At the other extreme, one sees stability augmentation applied inappropriately, that is, to correct flying qualities deficiencies caused by poor basic aerodynamic design. For example, there is really no reason for static longitudinal stability augmenters to be used in the general – aviation field. This is particularly so when the augmenters are complex, going beyond simple downsprings and adding maintenance and failure problems to be solved.

A case in point is the stability augmentation system used in Piper PA-31T Series Cheyennes. This system is basically a downspring, but with operating speed range and variable spring tension controlled by an angle of attack vane and a computer. A bobweight completes the installation. All this is needed because the basic Cheyenne airframe was derived from a lower powered Piper model, the Navajo. The Cheyenne’s engines are more powerful, but also lighter, leading to aft center of gravity problems. Rebalancing the air­plane would have been a better solution than what we consider to be an inappropriate use of stability augmentation.

Time Vector Analysis

The time vector analysis method provides an excellent insight into the modes of airplane motion. The method came about as an incidental result of debugging one of the world’s first electronic analog computers, built to represent generalized airplane longitudinal dynamics. This computer’s inventor was Dr. Robert K. Mueller; his device, now in the MIT Museum, was built to support his 1936 MIT ScD thesis.

The fundamental concept of time vector analysis is that for any oscillatory transient gen­erated by a linear system having a certain undamped natural frequency and damping ratio:

1. the amplitude of the transient derivative is the transient amplitude multiplied by the undamped natural frequency, and

2. the phase of the transient derivative is the phase of the transient advanced by 90 degrees plus the angle whose sine is the damping ratio.

With this concept, one can construct time vector polygons representing each term in any system equation corresponding to a particular modal solution of the characteristic equation. The time vector polygons show which terms are dominant and how the amplitude and phase relations among the variables arise (Figure 18.9). In Mueller’s thesis example, the time vector polygons give insight into the wind axis equations of longitudinal motion and suggest correction of the phugoid mode instability with pitch attitude feedback. At the urging of his then-supervisor at the Glenn L. Martin Company, James S. McDonnell, he presented a paper on the topic at a meeting of the Institute of Aeronautical Sciences (Mueller, 1937).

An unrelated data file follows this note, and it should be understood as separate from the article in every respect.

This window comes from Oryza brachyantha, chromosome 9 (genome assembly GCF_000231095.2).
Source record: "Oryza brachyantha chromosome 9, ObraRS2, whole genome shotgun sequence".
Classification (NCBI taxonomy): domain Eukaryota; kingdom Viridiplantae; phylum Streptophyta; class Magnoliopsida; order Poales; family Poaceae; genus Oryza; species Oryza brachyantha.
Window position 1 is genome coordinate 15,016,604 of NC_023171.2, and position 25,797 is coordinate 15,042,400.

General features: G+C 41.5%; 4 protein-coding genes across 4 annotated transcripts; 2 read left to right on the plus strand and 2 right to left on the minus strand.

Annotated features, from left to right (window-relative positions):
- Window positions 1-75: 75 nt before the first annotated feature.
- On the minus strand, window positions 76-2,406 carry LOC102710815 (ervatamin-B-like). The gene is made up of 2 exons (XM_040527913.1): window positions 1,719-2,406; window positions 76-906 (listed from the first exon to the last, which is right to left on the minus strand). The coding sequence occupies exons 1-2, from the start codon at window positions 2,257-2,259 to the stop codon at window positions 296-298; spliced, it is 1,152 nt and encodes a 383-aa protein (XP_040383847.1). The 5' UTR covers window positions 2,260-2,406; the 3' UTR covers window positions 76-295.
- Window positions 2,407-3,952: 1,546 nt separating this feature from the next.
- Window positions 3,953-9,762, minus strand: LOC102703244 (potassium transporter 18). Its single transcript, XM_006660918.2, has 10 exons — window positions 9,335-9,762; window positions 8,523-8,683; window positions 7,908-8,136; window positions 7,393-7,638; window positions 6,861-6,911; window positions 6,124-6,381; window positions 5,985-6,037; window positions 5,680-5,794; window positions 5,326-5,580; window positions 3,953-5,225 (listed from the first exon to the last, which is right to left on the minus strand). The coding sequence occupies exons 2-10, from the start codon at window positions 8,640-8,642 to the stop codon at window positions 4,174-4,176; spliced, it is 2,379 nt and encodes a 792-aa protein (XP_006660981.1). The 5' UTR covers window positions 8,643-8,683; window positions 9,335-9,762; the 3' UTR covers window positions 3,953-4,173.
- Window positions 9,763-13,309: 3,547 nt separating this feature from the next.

In Germany, Dr. Karl-H. Doetsch used the time vector method to study lightly damped airplane-autopilot combinations. Working at the Royal Aircraft Establishment (RAE) after World War II, K-H. Doetsch and W. J. G. Pinsker applied time vector analysis methods to the Dutch roll problems of jet airplanes.

There was an early application of the time vector analysis method by Leonard Sternfield of the NACA Langley Laboratory to the Dutch roll oscillation. Around 1951 he built two bridge-table-size mechanical analogs of the roll and yaw time vector polygons to predict the Dutch roll characteristics of new airplanes. Around the same time E. E. Larrabee made what he thought was the first use of time vector analysis to extract stability derivatives from flight time history measurements, although Doetsch had done much the same in England.

The Northrop YB-49 Yaw Damper

The Northrop YB-49 shares with the Boeing B-47 the distinction of being one of the first stability-augmented airplanes in the modern sense (Figure 20.2). Duane T. McRuer (1950) described the YB-49’s yaw damper as follows:

The Northrop YB-49 Yaw Damper

Figure 20.1 The series-type actuator (a surplus turbo waste gate servo) used in the Boeing XB-47 Stratojet’s rudder push rod, to provide yaw damping. (From White, Jour, of the Aeronautical Sciences, 1950)

For the sensing part of the system, a Honeywell Autopilot rate gyro was chosen…. An electrical signal is then produced which is proportional to this speed or yaw rate. This signal is fed back through an electrical amplifier and reversible motor. Here the signal is transferred mechanically to a linkage that actuates the rudder cable system. The heavy work, that of opening the clamshell rudder to drag the wing back in line, then falls to the fully-powered rudder hydraulic system.

McRuer since added to this description the information that the reversible motor that put a yaw damping input in series with pilot’s inputs was a turbo-supercharger waste gate servo, as for the B-47. The long cable that runs from the cockpit to the hydraulic servo valves on the clamshell rudders was expected to serve as a backup for the series-installed yaw damper servos. Unfortunately, initial yaw damper actuator motions stretched the cables until the hydraulic servo valve friction was overcome. This created a dead spot until corrected by a reduction in hydraulic valve friction.